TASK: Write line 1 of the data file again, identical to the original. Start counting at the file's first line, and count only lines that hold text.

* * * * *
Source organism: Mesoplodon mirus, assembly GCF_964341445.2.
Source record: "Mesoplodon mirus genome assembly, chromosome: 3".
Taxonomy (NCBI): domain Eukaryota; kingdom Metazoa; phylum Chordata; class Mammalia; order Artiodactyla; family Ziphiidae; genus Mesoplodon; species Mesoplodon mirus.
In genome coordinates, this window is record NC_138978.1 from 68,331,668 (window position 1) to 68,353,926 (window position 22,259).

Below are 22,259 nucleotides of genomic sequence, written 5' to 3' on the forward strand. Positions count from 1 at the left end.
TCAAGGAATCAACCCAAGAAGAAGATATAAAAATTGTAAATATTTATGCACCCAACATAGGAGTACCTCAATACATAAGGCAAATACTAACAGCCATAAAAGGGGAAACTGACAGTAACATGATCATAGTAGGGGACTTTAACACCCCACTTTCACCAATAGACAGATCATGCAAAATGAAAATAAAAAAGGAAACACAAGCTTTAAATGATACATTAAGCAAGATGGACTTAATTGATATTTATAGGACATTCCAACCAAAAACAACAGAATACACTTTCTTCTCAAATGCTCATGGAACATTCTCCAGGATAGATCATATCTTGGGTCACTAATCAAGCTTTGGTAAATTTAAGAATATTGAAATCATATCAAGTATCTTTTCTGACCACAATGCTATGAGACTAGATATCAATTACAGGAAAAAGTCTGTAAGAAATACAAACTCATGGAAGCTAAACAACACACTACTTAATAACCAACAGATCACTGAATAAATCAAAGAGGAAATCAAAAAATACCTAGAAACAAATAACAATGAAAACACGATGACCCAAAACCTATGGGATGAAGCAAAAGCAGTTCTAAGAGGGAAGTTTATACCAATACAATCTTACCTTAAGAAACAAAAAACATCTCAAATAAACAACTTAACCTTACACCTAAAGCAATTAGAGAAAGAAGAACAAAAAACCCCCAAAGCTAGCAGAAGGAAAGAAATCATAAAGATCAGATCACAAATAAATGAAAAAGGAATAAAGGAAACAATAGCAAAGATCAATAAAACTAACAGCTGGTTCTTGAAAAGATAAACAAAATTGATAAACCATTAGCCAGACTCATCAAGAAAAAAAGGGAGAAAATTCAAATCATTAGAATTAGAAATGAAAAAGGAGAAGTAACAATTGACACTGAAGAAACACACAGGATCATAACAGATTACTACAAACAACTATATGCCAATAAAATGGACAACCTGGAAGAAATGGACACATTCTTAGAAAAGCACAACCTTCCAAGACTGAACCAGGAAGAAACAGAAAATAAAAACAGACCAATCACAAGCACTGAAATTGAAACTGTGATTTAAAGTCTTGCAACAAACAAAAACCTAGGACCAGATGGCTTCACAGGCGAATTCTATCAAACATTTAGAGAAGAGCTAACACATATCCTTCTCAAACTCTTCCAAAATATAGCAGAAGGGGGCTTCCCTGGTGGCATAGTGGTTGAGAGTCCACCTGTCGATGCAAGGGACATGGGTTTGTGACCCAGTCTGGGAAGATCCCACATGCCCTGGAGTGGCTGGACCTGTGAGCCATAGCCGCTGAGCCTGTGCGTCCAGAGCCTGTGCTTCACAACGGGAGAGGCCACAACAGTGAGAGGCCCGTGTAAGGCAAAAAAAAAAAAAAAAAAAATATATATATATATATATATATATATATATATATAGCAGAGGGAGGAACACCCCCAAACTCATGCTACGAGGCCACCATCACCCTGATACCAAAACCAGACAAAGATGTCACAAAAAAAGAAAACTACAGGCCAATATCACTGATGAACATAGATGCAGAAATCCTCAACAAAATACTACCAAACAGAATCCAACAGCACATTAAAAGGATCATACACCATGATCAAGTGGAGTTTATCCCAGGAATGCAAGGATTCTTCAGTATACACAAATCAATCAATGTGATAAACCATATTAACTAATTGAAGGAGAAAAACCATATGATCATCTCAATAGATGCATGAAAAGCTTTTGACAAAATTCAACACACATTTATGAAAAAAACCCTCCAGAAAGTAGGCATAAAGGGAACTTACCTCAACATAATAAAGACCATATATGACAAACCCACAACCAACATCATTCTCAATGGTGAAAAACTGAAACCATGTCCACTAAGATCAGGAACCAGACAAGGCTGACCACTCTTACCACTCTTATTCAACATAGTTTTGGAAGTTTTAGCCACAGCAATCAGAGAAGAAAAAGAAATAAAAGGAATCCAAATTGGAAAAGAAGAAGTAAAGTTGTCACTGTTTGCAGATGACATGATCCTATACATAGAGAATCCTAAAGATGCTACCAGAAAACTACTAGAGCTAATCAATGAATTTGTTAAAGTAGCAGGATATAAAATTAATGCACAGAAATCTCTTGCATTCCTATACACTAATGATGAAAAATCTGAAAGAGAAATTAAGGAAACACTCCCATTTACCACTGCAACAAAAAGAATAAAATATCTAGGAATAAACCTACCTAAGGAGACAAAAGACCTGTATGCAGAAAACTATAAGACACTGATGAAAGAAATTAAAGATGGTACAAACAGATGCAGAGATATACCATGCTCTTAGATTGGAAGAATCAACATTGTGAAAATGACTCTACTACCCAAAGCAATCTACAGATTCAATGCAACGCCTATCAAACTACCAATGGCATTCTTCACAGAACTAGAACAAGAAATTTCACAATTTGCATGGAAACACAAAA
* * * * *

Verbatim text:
Source organism: Mesoplodon mirus, assembly GCF_964341445.2.